“Reiman is at his best when analyzing the clash of personalities and wills within and against the NYA. . . . Reiman makes a persuasive case for the significance of the NYA’s interest in the potential ideological consequences of the youth problem.”
—Reviews in American History
“This wide-ranging, well-researched, and thoughtful history represents the best effort in print at explaining New Deal attitudes and programs for depression-era youth.”
When President Roosevelt formed the National Youth Administration (NYA) in 1935, he declared that it would address “the most pressing and immediate needs” of American young people. Richard A. Reiman explores the various and sometimes conflicting ways in which the NYA defined those needs and attempted to answer them.
The NYA was set up to assist the millions of youth during the Depression who were ineligible for the New Deal’s own Civilian Conservation Corps. Contrary to popular belief, Reiman argues, New Dealers did not envision the NYA primarily as a “junior WPA,” a trigger for civil rights reform, or a springboard for the careers of liberal administrators. Rather, its designers saw it as a reform agency that would advance and protect democracy by countering totalitarian appeals to young people and by equalizing educational opportunities for rich and poor.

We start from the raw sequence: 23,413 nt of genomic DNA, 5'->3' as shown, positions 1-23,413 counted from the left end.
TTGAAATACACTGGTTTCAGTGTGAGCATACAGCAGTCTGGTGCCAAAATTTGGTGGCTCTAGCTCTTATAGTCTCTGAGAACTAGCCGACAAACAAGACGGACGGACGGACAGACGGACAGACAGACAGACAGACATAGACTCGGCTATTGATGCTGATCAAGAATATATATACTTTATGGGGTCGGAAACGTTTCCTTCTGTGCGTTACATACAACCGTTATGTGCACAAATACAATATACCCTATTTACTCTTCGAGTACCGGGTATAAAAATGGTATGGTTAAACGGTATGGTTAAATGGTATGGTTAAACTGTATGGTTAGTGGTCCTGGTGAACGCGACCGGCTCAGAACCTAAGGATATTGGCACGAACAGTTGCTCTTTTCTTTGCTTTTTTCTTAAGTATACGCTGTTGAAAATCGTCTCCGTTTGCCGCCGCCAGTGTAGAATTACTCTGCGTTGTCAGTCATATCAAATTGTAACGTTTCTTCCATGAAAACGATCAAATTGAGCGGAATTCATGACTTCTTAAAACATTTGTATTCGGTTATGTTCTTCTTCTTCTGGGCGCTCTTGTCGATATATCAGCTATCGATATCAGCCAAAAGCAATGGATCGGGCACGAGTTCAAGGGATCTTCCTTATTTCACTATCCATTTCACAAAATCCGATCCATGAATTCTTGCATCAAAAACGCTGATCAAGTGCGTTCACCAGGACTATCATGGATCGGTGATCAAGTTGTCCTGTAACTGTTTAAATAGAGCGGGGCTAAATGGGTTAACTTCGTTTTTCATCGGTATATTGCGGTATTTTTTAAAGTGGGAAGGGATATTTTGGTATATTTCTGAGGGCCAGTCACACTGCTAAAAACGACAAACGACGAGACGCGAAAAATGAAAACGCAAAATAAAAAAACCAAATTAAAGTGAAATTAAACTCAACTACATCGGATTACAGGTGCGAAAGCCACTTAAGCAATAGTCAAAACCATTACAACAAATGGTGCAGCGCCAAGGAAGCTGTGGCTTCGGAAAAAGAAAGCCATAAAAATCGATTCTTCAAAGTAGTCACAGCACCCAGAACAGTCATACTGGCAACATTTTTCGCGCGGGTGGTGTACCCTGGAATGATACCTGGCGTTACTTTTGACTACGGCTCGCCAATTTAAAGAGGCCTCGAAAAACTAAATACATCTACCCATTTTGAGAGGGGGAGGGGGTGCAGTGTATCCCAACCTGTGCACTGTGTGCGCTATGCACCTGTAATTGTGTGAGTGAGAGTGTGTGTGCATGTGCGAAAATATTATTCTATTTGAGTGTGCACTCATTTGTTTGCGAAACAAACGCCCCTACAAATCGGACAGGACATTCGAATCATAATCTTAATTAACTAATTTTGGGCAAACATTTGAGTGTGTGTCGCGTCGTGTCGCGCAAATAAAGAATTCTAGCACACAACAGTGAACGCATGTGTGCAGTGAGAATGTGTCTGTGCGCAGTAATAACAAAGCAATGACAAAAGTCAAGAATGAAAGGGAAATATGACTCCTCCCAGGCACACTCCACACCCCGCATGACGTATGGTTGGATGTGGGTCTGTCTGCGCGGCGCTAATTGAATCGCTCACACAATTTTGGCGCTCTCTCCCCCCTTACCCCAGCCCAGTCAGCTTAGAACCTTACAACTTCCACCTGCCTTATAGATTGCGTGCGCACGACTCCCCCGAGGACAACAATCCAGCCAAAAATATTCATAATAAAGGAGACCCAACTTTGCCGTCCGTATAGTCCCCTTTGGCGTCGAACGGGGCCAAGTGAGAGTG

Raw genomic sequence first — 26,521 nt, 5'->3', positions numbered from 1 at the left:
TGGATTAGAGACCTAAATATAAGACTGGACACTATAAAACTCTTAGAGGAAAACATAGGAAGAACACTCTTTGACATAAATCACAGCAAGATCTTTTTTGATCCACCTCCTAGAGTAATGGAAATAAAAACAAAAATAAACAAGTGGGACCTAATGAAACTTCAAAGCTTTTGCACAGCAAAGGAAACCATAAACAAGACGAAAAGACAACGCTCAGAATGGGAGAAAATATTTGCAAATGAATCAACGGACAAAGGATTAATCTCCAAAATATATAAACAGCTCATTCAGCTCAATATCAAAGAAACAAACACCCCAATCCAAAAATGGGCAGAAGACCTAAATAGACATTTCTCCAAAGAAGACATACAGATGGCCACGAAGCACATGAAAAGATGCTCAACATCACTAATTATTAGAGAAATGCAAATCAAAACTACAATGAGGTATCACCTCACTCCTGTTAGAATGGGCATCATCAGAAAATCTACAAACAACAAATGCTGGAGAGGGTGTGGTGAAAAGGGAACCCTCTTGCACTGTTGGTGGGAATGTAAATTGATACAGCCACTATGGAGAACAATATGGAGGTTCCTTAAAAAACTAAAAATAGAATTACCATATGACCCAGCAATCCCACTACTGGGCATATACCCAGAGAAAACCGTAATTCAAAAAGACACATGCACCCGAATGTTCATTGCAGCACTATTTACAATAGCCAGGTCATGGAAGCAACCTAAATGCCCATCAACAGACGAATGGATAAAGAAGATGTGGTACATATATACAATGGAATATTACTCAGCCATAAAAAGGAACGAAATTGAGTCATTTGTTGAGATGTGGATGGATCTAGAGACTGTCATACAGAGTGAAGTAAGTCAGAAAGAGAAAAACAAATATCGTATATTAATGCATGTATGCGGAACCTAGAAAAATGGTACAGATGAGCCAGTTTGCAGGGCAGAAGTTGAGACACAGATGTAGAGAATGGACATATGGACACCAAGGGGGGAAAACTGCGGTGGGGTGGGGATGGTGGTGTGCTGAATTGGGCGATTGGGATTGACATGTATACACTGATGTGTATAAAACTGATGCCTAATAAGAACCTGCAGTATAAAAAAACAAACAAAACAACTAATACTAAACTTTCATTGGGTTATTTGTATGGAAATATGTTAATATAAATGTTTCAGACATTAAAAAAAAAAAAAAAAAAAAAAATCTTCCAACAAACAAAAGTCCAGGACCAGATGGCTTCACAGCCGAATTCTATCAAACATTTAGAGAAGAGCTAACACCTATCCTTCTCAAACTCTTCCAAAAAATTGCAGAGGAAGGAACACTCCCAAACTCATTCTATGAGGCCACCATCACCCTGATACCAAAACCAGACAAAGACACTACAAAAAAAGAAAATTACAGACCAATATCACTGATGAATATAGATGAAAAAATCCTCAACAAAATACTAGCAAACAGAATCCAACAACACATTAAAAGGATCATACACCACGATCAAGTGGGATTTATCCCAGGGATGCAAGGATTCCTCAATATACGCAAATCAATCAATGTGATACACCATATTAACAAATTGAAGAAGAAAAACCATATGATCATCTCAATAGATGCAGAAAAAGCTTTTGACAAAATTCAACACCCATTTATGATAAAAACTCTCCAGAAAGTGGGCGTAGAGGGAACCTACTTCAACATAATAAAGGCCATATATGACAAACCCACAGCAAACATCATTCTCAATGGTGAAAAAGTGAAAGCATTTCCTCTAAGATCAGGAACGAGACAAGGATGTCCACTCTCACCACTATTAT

Based on a wide range of sources, including NYA-related documents at the National Archives and the Franklin D. Roosevelt Library, The New Deal and American Youth is the first full-length study of this important agency. By showing how the NYA served as an instrument for realizing so many New Deal ambitions, it offers rich insights into not only the NYA but the New Deal as well.
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